Modern Miracles

Rick Joyner, who we’ve met previously in his role as lunatic New Wave Pentecostal, takes credit for praying away the Asian Flu:

And here he mentions in passing that he’s witnessed another miracle: a multitude being fed from a single casserole dish.

Have survived many a church potluck, I have my suspicions. I suspect that the casserole was some godawful concoction produced by opening random cans and dumping them together – what we southern Episcopalians used to call “Methodist funeral food.” Everybody in the congregation probably liked the dear old woman who made it, so everybody took a tiny sample of Aunt Matilda’s Tuna-and-spam casserole and dumped it into the garbage at the first opportunity. At the end of the meal, everyone complimented the cook despite having thrown away the only spoonful that touched their plate.

*gasp* Look! Everybody says they ate the casserole, yet half of the casserole dish is still full! It’s a miracle!

Via Matthew Paul Turner, who would NEVER lie to his Aunt Matilda …

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  • mikespeir

    The Asian Flu thing wasn’t bad, but this guy’s wasting his gifts on casseroles. I think I’ll email him with a few suggestions.

  • Kodie

    It’s so difficult to explain what a low bar religious believers set for proving its truth to themselves that it’s parlor tricks. Pray for something, get a result you wanted, and that squarely means Jesus. Not some other god, not coincidence. This could not have happened unless Jesus intervened. I think this is terrible. Many commenters come here and say this or that miracle that they saw, or the hair stood up on their neck, or they had a dream or saw a sign or prayed and some choice they made ended up being beneficial or whatever, so that sold them completely on the whole Jesus package, and from there on out, they mouth off every chance they get to push the whole Jesus package.

    It is marketing. This guy is selling Jesus on the same terms as a late-night infomercial. I won’t force you what to think, but I urge you to try it for yourself. There is no explanation other than Jesus for the flu not causing widespread devastation. Blurry sequence: where did the flu come from? I don’t know, it’s bad so it has to be the devil! And we prayed it away after it killed hundreds of people! Feeding a few dozen churchies out of a single casserole dish – play that trick down at the food pantry where people are starving! Put it to use! No, that doesn’t work. People have to donate to the food pantry. People have to shop their stores and their own kitchen cabinets to replenish the food pantry. Why don’t they just stay stocked? Well, miraculously they do, as long as people keep thinking of others who have less and bringing it by. And if those people didn’t have Jesus in their heart they would just let those poor people starve, right?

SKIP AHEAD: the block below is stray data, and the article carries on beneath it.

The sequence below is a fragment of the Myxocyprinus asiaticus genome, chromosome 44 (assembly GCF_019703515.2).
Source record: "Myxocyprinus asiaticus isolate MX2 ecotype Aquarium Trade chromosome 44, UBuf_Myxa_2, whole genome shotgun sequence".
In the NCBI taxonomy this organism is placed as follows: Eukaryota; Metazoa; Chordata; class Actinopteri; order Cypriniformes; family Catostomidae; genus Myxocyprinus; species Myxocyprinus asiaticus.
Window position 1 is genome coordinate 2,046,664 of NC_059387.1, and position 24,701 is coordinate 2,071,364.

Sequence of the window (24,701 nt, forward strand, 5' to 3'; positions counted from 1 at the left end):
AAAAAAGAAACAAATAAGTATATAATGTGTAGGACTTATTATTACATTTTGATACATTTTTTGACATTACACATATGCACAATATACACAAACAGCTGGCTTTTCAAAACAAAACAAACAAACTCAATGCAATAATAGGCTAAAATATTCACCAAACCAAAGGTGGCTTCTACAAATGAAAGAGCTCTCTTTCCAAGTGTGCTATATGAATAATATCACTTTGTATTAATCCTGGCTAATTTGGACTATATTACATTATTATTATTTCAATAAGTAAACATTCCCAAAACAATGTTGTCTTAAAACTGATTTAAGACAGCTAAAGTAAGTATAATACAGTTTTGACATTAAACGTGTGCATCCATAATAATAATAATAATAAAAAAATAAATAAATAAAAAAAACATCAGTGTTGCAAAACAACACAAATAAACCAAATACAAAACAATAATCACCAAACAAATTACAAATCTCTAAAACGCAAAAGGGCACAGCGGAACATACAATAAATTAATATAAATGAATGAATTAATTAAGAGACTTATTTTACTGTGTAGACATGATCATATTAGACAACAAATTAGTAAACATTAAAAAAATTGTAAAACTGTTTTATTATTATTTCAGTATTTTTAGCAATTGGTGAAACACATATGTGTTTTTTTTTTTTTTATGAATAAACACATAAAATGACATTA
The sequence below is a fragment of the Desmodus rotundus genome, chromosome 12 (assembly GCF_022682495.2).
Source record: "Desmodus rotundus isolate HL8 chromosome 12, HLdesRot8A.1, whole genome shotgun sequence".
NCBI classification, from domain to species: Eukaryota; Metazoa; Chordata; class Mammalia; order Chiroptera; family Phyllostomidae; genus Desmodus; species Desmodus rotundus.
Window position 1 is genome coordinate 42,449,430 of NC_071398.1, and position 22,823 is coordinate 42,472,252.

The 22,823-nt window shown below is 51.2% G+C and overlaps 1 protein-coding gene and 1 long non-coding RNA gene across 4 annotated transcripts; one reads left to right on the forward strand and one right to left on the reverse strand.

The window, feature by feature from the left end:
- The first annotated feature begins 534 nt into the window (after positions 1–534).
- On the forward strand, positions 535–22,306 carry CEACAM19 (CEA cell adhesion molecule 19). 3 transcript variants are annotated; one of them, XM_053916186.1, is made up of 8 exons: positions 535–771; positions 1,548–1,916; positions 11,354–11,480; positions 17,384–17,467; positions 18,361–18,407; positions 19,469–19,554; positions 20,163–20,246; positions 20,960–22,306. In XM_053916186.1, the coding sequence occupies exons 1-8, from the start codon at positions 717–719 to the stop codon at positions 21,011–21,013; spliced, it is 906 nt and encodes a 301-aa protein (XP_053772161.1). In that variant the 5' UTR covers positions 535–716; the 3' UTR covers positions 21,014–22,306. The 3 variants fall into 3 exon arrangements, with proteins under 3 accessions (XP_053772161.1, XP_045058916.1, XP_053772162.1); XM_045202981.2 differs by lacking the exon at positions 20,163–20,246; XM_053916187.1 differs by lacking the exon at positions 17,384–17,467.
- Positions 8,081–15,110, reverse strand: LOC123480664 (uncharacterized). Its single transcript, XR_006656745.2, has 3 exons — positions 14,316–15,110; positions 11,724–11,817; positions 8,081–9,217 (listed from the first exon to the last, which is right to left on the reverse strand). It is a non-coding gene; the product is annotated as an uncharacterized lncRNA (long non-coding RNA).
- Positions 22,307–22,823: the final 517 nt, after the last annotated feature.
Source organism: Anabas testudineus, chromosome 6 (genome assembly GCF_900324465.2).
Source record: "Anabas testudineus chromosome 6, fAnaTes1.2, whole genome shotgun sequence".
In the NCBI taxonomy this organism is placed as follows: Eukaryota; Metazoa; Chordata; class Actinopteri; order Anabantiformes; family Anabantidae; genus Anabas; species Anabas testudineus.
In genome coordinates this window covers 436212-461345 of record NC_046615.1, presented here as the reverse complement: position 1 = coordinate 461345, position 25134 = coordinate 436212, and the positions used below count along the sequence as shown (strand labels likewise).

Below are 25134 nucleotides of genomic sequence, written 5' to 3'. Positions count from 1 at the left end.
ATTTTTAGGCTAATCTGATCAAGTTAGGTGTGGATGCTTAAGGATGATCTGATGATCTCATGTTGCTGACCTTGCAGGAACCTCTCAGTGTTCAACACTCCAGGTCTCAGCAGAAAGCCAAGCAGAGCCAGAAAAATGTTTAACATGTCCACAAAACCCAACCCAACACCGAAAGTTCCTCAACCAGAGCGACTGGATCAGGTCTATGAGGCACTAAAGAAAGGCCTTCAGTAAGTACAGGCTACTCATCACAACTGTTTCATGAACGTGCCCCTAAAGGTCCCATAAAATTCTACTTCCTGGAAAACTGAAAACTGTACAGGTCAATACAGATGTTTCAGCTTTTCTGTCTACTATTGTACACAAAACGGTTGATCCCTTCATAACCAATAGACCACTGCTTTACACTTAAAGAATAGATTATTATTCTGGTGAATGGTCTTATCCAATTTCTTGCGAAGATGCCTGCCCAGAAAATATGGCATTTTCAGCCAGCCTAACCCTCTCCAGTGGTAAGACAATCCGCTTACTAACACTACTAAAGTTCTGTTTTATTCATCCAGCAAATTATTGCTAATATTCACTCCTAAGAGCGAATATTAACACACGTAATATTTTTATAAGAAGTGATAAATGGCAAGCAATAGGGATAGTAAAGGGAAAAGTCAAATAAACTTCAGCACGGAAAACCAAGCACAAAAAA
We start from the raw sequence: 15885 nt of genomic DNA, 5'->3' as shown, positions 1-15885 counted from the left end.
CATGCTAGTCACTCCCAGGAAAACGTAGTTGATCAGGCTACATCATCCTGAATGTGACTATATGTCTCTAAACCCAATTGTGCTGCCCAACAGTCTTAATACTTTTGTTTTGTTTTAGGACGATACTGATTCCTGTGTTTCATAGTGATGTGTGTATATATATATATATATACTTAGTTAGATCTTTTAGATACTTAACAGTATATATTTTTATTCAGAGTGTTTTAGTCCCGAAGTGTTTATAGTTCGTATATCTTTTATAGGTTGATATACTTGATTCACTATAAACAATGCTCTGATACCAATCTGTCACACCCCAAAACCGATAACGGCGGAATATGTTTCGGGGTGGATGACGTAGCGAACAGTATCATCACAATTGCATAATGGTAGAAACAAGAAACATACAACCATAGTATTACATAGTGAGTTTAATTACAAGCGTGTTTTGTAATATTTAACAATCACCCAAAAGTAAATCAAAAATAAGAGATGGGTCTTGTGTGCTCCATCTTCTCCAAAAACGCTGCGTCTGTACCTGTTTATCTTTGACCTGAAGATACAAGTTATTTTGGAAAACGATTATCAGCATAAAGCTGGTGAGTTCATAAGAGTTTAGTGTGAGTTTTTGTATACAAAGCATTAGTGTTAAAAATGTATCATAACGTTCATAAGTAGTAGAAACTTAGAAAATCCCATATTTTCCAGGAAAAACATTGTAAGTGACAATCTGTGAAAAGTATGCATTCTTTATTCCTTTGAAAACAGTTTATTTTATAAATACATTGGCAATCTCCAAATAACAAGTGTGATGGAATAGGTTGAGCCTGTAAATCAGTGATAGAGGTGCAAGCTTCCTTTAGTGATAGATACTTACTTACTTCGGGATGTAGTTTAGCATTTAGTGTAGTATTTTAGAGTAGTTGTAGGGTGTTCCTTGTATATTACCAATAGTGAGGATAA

So this is how god acts: He sends people to the grocery store where the food is and then sends those people in their car to the food pantry to donate what they bought. He sets up a charity walk in which people have to enter, get pledges, walk, get a free water bottle and maybe a t-shirt, collect their pledges, and then send that money to the charity to buy food for people who are chronically hungry. As cheap as beans are, I’d like to see a can of them re-appear on the shelf after I’ve eaten it without any human intervention. It’s rather easy if there’s a crowd and only one casserole for people to take less, especially if they know they can stop for brunch on the way home.